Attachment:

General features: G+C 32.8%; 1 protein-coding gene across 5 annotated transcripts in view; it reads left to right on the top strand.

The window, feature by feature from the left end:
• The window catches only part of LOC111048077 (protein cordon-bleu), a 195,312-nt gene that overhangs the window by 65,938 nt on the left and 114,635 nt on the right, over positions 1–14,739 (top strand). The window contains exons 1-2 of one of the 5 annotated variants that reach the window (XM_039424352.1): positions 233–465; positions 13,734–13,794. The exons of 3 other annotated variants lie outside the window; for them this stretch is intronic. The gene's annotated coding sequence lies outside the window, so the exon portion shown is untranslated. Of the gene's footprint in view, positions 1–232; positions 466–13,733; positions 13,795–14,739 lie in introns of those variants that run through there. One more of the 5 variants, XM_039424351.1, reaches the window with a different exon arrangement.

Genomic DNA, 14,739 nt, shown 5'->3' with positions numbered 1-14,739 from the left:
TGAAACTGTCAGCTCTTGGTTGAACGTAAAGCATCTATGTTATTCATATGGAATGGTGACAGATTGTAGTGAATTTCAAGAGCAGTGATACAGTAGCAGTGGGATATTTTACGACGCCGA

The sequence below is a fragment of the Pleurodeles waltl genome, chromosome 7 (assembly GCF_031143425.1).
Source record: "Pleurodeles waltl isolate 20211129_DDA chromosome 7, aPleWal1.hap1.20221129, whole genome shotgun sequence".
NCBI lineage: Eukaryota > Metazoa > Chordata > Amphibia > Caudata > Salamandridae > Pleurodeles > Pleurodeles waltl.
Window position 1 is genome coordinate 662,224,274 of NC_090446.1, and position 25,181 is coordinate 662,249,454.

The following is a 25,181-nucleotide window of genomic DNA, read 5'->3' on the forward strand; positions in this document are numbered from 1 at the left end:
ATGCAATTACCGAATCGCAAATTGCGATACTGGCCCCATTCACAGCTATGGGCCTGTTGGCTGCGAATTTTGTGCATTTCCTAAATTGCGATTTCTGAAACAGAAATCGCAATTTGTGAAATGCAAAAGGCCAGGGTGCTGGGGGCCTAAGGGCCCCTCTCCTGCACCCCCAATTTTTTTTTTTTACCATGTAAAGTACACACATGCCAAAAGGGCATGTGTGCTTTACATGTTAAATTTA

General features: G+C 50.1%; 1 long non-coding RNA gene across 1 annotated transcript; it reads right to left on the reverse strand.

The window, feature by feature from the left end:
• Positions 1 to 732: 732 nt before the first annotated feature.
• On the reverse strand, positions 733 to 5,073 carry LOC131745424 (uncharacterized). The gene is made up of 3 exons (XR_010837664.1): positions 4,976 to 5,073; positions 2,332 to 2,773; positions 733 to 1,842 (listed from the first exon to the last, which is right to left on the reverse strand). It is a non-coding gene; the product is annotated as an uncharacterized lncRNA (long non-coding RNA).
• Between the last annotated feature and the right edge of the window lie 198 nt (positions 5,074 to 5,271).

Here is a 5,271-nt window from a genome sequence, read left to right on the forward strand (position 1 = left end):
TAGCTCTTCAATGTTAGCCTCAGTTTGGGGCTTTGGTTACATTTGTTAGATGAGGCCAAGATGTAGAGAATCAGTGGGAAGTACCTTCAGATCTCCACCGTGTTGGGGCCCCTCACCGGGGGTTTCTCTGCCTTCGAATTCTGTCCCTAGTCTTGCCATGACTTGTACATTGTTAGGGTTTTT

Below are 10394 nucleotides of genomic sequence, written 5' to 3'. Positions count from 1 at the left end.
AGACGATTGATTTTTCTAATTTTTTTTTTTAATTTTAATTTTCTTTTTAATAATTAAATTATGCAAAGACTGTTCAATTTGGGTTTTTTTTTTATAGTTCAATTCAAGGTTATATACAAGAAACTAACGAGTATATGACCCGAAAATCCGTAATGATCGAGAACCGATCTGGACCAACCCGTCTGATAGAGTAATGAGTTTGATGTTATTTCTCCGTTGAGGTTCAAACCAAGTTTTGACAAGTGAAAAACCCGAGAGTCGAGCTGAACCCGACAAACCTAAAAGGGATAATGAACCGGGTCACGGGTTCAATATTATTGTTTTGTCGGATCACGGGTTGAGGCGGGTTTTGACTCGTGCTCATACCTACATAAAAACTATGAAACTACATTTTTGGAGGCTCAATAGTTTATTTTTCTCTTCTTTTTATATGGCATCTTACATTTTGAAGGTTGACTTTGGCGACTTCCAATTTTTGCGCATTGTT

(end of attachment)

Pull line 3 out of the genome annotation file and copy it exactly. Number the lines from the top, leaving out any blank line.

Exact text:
• The window catches only part of LOC111048077 (protein cordon-bleu), a 195,312-nt gene that overhangs the window by 65,938 nt on the left and 114,635 nt on the right, over positions 1–14,739 (top strand). The window contains exons 1-2 of one of the 5 annotated variants that reach the window (XM_039424352.1): positions 233–465; positions 13,734–13,794. The exons of 3 other annotated variants lie outside the window; for them this stretch is intronic. The gene's annotated coding sequence lies outside the window, so the exon portion shown is untranslated. Of the gene's footprint in view, positions 1–232; positions 466–13,733; positions 13,795–14,739 lie in introns of those variants that run through there. One more of the 5 variants, XM_039424351.1, reaches the window with a different exon arrangement.